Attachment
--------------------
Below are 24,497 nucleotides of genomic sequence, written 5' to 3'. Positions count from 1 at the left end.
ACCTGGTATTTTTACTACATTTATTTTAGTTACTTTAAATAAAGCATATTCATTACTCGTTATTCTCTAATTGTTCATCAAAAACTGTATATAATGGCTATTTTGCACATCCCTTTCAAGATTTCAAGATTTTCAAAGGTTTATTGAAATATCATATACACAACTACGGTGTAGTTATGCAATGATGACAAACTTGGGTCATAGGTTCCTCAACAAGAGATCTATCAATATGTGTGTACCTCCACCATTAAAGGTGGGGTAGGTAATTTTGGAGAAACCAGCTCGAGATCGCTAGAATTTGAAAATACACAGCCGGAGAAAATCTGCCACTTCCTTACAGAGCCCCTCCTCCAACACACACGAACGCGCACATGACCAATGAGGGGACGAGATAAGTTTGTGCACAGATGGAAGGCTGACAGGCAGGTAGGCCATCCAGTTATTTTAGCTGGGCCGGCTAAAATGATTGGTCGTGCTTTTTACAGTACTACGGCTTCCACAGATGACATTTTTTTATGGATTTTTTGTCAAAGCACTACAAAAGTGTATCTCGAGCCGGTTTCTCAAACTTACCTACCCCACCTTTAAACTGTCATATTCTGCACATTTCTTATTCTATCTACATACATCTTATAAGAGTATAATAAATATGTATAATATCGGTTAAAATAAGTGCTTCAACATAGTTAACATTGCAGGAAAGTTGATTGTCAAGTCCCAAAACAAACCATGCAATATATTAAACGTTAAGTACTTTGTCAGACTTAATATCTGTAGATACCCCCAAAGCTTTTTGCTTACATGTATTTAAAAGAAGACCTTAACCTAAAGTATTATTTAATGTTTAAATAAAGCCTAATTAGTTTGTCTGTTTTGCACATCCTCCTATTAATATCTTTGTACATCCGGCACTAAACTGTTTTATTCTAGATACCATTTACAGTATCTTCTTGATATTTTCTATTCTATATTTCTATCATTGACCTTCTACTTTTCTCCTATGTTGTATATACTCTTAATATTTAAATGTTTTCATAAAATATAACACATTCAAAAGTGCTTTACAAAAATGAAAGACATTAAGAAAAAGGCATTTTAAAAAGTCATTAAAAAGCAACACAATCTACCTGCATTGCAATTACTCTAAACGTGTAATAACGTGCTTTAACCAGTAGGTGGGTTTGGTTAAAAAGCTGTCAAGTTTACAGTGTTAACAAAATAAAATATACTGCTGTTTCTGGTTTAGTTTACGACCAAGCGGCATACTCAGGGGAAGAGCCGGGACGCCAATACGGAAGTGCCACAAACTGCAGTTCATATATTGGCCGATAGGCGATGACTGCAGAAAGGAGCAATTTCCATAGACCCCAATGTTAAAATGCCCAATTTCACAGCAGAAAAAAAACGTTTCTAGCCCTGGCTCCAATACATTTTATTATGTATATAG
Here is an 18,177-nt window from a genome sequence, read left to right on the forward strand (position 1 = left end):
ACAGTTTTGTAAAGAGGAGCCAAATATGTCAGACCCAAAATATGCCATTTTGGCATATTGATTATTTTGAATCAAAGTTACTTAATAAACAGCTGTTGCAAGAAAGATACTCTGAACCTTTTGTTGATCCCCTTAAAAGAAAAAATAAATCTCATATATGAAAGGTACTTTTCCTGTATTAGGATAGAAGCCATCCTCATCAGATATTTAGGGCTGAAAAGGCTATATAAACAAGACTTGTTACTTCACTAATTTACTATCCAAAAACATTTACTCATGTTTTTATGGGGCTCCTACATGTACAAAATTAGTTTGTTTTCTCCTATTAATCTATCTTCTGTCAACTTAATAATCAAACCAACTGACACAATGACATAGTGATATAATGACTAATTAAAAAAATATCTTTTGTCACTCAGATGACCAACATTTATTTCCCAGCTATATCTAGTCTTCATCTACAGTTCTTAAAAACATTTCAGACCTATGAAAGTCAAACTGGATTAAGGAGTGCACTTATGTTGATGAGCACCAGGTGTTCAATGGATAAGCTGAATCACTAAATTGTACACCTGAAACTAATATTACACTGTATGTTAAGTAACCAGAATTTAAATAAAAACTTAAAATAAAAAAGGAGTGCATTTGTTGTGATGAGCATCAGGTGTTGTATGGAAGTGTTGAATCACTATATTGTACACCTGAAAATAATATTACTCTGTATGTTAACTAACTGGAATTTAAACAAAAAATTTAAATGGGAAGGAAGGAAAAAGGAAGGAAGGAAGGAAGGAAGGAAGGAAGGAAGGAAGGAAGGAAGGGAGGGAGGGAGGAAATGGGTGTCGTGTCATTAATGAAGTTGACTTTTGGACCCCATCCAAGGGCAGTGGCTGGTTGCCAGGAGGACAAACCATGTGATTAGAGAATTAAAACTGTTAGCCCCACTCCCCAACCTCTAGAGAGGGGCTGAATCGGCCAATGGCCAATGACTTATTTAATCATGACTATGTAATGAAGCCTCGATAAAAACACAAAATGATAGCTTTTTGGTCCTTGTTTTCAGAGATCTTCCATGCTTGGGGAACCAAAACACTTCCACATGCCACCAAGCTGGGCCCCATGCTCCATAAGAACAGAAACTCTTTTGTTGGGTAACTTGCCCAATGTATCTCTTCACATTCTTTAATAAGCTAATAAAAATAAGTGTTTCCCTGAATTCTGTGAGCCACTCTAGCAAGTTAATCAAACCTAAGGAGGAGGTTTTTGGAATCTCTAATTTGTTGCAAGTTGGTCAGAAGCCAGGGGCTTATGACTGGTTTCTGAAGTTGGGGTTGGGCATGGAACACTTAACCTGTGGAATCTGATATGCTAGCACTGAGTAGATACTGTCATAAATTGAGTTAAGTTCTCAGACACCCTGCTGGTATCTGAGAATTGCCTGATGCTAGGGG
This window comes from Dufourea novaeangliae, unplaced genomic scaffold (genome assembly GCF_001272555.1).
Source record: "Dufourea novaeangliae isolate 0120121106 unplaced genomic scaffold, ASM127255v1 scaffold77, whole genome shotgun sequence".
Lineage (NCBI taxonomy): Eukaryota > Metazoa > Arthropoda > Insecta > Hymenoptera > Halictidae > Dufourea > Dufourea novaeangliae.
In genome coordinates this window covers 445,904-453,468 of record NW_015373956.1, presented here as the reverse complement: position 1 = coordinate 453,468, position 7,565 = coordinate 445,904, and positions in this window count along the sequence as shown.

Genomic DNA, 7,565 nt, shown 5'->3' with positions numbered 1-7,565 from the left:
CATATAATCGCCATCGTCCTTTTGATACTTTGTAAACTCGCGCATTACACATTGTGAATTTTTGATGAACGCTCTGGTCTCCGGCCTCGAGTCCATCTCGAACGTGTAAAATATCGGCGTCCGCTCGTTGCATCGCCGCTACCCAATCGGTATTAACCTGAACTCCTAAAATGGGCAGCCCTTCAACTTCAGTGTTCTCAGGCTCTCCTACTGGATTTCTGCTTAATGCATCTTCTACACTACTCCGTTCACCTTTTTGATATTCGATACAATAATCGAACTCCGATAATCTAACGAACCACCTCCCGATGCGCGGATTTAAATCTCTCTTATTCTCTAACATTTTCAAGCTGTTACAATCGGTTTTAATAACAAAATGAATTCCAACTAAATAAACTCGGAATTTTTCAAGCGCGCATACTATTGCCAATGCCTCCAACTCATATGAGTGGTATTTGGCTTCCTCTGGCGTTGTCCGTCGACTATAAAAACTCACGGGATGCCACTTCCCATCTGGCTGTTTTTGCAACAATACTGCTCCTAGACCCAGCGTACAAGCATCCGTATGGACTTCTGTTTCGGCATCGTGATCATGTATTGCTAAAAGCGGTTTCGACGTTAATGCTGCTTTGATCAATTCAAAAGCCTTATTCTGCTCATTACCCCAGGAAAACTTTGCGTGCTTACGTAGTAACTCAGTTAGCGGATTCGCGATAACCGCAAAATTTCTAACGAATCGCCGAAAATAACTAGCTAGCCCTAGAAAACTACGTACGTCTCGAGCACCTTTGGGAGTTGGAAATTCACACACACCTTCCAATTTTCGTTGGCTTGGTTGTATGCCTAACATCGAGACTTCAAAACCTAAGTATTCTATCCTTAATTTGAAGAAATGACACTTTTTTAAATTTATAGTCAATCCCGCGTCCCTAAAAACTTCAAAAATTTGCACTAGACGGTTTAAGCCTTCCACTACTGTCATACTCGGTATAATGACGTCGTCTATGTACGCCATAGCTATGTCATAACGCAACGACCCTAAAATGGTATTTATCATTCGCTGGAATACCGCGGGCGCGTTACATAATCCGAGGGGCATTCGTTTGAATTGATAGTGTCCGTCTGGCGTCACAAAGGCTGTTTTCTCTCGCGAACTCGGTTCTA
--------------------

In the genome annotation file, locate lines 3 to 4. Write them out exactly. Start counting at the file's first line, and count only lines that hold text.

Here is an 18,177-nt window from a genome sequence, read left to right on the forward strand (position 1 = left end):
ACAGTTTTGTAAAGAGGAGCCAAATATGTCAGACCCAAAATATGCCATTTTGGCATATTGATTATTTTGAATCAAAGTTACTTAATAAACAGCTGTTGCAAGAAAGATACTCTGAACCTTTTGTTGATCCCCTTAAAAGAAAAAATAAATCTCATATATGAAAGGTACTTTTCCTGTATTAGGATAGAAGCCATCCTCATCAGATATTTAGGGCTGAAAAGGCTATATAAACAAGACTTGTTACTTCACTAATTTACTATCCAAAAACATTTACTCATGTTTTTATGGGGCTCCTACATGTACAAAATTAGTTTGTTTTCTCCTATTAATCTATCTTCTGTCAACTTAATAATCAAACCAACTGACACAATGACATAGTGATATAATGACTAATTAAAAAAATATCTTTTGTCACTCAGATGACCAACATTTATTTCCCAGCTATATCTAGTCTTCATCTACAGTTCTTAAAAACATTTCAGACCTATGAAAGTCAAACTGGATTAAGGAGTGCACTTATGTTGATGAGCACCAGGTGTTCAATGGATAAGCTGAATCACTAAATTGTACACCTGAAACTAATATTACACTGTATGTTAAGTAACCAGAATTTAAATAAAAACTTAAAATAAAAAAGGAGTGCATTTGTTGTGATGAGCATCAGGTGTTGTATGGAAGTGTTGAATCACTATATTGTACACCTGAAAATAATATTACTCTGTATGTTAACTAACTGGAATTTAAACAAAAAATTTAAATGGGAAGGAAGGAAAAAGGAAGGAAGGAAGGAAGGAAGGAAGGAAGGAAGGAAGGAAGGAAGGGAGGGAGGGAGGAAATGGGTGTCGTGTCATTAATGAAGTTGACTTTTGGACCCCATCCAAGGGCAGTGGCTGGTTGCCAGGAGGACAAACCATGTGATTAGAGAATTAAAACTGTTAGCCCCACTCCCCAACCTCTAGAGAGGGGCTGAATCGGCCAATGGCCAATGACTTATTTAATCATGACTATGTAATGAAGCCTCGATAAAAACACAAAATGATAGCTTTTTGGTCCTTGTTTTCAGAGATCTTCCATGCTTGGGGAACCAAAACACTTCCACATGCCACCAAGCTGGGCCCCATGCTCCATAAGAACAGAAACTCTTTTGTTGGGTAACTTGCCCAATGTATCTCTTCACATTCTTTAATAAGCTAATAAAAATAAGTGTTTCCCTGAATTCTGTGAGCCACTCTAGCAAGTTAATCAAACCTAAGGAGGAGGTTTTTGGAATCTCTAATTTGTTGCAAGTTGGTCAGAAGCCAGGGGCTTATGACTGGTTTCTGAAGTTGGGGTTGGGCATGGAACACTTAACCTGTGGAATCTGATATGCTAGCACTGAGTAGATACTGTCATAAATTGAGTTAAGTTCTCAGACACCCTGCTGGTATCTGAGAATTGCCTGATGCTAGGGG